By: Sakiko Isomichi, MDiv ’22
Editor’s Note: Sakiko Isomichi is a third-year MDiv student at HDS and the parent of a fourteen-year-old child. In this article, Sakiko muses on what is has been like to complete her degree and explore her interest in materials and waste while her son is listening beside her. She wonders what he might think of her academic and intellectual interests and speculates about his eventual reaction to her work as he gets older and they continue to “grow together.”
It was an early September morning last fall, and I was sitting in front of my computer screen. I closed my eyes to rest in the virtual presence of my classmates and instructor in my Meaning Making class. Breathing together slowly, we gathered our intentions – to be together, to be ready to explore, and to listen to one another even amidst the pandemic.
On my right was my then thirteen-year-old doing pushups. He was with his own classmates and teacher in virtual Gym.
I felt self-conscious about what he might be hearing from my virtual class and what he might think of it. I was tempted to open my eyes. But I told myself, quickly, that it was my time to be with my classmates and my instructor.
My son rarely comments on what I talk about when I am in my classes on Zoom; though, I know he can hear it all. I often wonder what he might think about my learning journey. Having lived together in a small studio apartment in the winter and a shack in the summer, I know he has heard a lot about the topics that I explore and probably knows more than most fourteen-year-olds do about things like: food waste, landfills, incinerators, Lebanese colloquial Arabic, religions, ethnography, Surat Yusuf, spirit, theology, anti-racism, morality, ethics, landscape, chaplains, design, religious literacy – and more.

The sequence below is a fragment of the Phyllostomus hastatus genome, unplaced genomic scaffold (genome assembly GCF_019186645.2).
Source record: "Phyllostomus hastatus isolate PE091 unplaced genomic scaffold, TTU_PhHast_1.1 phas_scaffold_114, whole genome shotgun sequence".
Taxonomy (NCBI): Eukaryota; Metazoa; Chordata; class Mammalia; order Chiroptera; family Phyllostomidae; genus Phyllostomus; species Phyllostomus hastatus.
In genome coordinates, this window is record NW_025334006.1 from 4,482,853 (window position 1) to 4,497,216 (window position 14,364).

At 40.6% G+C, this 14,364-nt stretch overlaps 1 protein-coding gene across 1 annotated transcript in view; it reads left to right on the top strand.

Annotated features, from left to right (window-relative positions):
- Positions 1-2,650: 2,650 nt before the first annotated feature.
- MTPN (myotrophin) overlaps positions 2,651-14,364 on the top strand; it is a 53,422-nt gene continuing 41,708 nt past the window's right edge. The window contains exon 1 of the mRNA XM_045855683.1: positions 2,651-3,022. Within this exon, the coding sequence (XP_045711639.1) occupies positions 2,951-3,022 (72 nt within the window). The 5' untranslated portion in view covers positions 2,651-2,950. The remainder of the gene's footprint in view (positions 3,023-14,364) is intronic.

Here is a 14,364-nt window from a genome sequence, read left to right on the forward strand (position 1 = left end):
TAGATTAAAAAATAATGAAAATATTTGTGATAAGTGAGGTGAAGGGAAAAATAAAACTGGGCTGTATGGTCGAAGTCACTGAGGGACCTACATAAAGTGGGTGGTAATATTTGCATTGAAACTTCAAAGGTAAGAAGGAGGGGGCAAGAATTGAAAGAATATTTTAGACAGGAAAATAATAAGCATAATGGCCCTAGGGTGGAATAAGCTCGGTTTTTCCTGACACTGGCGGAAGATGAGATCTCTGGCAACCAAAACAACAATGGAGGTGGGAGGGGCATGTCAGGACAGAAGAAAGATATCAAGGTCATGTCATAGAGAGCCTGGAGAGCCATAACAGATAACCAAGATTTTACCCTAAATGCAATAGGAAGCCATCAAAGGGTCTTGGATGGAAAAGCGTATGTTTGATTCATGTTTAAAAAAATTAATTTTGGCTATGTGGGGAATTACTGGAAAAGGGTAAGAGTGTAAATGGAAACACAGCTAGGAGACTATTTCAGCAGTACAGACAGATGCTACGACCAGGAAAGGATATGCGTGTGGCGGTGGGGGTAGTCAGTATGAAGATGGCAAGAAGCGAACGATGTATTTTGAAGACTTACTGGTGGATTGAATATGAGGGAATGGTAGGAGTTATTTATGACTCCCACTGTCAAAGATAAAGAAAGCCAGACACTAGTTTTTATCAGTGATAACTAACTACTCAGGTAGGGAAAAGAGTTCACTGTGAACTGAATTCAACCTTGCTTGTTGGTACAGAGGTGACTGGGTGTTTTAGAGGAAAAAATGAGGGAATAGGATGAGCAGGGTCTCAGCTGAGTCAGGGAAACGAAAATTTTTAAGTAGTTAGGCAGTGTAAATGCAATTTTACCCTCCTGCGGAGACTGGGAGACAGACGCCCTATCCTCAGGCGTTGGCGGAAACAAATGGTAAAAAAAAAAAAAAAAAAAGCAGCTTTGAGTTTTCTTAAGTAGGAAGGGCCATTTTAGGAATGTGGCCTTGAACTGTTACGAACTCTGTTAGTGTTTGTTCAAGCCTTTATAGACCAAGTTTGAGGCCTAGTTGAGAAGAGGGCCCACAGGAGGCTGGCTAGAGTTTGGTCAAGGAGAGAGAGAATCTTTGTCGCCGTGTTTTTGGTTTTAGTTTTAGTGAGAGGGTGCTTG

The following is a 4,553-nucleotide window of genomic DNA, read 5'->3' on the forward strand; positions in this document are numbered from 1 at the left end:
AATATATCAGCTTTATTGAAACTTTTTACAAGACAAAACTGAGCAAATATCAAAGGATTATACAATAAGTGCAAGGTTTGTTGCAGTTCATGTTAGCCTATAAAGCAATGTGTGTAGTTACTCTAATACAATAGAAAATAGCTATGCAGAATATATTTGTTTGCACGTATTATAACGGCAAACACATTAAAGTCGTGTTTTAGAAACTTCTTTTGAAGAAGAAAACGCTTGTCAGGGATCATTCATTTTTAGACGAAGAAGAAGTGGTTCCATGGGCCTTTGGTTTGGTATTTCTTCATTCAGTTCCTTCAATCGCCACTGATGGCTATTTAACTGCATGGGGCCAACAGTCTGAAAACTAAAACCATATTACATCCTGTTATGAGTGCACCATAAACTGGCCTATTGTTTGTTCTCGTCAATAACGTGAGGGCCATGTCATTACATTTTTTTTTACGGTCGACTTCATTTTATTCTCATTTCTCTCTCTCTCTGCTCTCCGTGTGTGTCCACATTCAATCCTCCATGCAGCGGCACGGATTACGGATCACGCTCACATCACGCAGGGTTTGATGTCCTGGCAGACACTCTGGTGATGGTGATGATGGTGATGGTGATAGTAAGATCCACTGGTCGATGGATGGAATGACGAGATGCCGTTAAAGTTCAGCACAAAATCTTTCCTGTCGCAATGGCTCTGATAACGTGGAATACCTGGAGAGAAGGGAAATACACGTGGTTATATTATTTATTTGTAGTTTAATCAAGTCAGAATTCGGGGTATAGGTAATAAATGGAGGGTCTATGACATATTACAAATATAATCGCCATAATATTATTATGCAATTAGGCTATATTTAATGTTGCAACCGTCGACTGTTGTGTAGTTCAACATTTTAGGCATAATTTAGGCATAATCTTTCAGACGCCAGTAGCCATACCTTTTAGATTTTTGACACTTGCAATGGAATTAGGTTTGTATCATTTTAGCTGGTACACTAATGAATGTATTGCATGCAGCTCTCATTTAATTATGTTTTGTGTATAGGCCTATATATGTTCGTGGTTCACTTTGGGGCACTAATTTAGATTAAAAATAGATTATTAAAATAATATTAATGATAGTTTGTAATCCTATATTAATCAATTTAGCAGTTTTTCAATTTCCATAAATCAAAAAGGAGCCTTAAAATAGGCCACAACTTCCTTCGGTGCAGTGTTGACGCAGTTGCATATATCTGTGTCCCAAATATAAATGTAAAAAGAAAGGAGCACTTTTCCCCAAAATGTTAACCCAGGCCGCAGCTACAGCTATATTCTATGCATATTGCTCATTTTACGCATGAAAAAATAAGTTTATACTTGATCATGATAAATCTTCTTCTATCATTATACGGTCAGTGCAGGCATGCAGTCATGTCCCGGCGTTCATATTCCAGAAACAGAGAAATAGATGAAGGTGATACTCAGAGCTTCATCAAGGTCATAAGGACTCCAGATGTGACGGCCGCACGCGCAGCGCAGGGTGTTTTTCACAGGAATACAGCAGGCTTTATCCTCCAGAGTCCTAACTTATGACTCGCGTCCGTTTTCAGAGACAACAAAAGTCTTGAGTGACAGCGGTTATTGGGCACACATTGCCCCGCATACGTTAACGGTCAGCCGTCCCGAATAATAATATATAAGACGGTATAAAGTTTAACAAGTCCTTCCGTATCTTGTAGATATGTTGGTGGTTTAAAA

I suspect that, little by little, he’ll approach me about some of these topics in the years to come. Maybe he’ll come to me directly or I’ll learn through someone else how he makes sense of what he has overheard during my three years of study at HDS. For now, though, he seems to find comfort in reading, listening, and playing music.
The last three years have not been the only time that I studied next to him. In fact, I am not sure if he remembers the time I was not studying. When he was three, having finished my associate’s degree, I went back to school to finish the rest of my bachelor’s degree, one class at a time. When he was ten, a year when I was between my undergraduate and graduate studies, I continued to take one class each semester.
Over time, he watched my interest in waste grow through my work at a bakery. When he was eight, I drove a small pickup truck, collecting food waste from restaurants and bringing it to a farm to compost. In the summer, I monitored waste bins at a local agricultural fair to ensure that people were putting their trash, food waste, and recyclables in the right bins. When he was nine, we visited a landfill as part of a student group at MIT called the MIT Waste Alliance. He was reading a graphic novel about waste management before our visit, and I still remember him saying, “Wow, they really do have pipes sticking out,” as the novel depicted.
My curiosity, or rather obsession, with waste manifests in every aspect of our everyday life. I tell him to eat every grain of rice as I was taught growing up in rural Japan. I was upset once when he brought home a metal straw, a prize he won at a school event. I knew too well that he was not going to use it. Do not take what you do not use, I said.
Studying in the environment of human diversity and fluidity at the Divinity School, I have relaxed a little. Or so I hope. I have come to find room for the many ideas that different people have about waste and materials, given our varying wishes, perceptions, and ethics that are themselves intertwined with where we are from, who we want to be, and what we believe.
For example, when I order books at the HDS library, they come with a sheet of paper with my name and the date printed on one side. I usually ask if I can take that piece of paper as a bookmark and scrap. I often get the response: “we recycle it.” I’ve come to understand that, while to me the amount of energy it takes to recycle the paper seems wasteful because it is still usable in its current state, to the library staff recycling is an ethical act. We simply have different values and approaches that dictate our perceptions of waste.
My son watches me navigate through moments like this with everyday materials and waste. Whatever he sees from my struggles, I hope it will be of some use for him to meet and get to know the people who may think differently from him. He watches me grow as I learn. I watch him as he grows. We continue to grow together.